Monday, April 2, 2012

Android-x86, Just a Hobbyist Project

Started at mid-2009 Android-x86 project has not been able to offer a well-rounded release so far.

Then, it was a welcome relief for all those loved Android on mobile devices and wanted the same usability, performance and security on their x86 devices such as netbooks and computers.

I was an early adopter of Android-x86 for three basic reasons:

#1 it pumped vigor to some aging PCs (PIIIs, PIVs and Atoms)
#2 it was a tightly integrated project (not like fragmented Linux ecosystem)
#3 performance was great (expected being a mobile OS)

Till date the project has been delivering on those basis reasons, but has not been able to come up with a version worthy of consumer adoption. It always tries to catch up with the upstream, and pushes out unfinished releases (RCs) pretty close to the android releases. But before it could resolve all the issues and bring out a final bugfree release, Android jumps one version or one point up, and Android-x86 people drop it right there and sit together to work on the new upstream offering. Buggy RC stays just there. From Android 2.3 through 4.0, you get just unfinished RCs. I don't dare guess their future releases.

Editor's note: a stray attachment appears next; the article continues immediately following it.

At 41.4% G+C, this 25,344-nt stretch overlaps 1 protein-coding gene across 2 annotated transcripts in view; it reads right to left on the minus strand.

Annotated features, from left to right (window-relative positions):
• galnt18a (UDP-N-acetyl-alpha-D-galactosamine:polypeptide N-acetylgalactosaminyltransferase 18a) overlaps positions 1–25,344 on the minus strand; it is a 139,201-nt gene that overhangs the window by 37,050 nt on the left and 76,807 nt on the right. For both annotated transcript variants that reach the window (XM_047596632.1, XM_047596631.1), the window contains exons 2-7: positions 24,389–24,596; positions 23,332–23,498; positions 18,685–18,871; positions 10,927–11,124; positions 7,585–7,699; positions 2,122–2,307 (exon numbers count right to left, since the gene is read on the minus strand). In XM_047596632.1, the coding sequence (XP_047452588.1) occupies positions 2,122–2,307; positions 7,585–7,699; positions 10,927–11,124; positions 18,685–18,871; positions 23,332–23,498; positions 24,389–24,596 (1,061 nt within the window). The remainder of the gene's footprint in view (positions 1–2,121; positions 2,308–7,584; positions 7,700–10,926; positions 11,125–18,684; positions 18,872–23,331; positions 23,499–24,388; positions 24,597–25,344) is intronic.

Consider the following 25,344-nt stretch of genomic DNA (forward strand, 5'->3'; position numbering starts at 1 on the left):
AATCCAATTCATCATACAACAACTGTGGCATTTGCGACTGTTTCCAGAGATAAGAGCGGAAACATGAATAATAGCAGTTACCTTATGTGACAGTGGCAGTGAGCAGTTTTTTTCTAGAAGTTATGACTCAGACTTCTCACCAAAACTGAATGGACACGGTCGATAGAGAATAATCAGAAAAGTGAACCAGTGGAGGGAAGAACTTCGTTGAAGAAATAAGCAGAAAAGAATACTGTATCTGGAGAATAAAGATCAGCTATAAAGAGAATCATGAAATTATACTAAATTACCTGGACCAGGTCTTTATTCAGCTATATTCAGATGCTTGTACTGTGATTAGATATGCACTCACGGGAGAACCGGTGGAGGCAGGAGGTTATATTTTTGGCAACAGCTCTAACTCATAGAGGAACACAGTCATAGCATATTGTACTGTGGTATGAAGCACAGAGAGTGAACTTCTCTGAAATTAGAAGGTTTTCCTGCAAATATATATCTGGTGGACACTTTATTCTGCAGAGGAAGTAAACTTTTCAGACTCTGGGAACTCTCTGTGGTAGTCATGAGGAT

Here's the timeline of recent releases:

 - 2012-02-27: Android-x86 4.0 RC1
 - 2011-11-23: Android-x86 3.2 RC2
 - 2011-08-28: Android-x86 2.3 RC1

Each of the releases has been plagued with one or more of the following issues:

#1 Suspend and resume doesn't work on some targets.
#2 No Ethernet support.
#3 Camera and bluetooth don't work.
#4 Camera recorder doesn't work.
#5 Wifi and Ethernet cannot be turned on simultaneously.

Is it just a product for developers to learn packaging for Android? Or for those hobbyists who don't expect anything more than being able to tinker?

How about this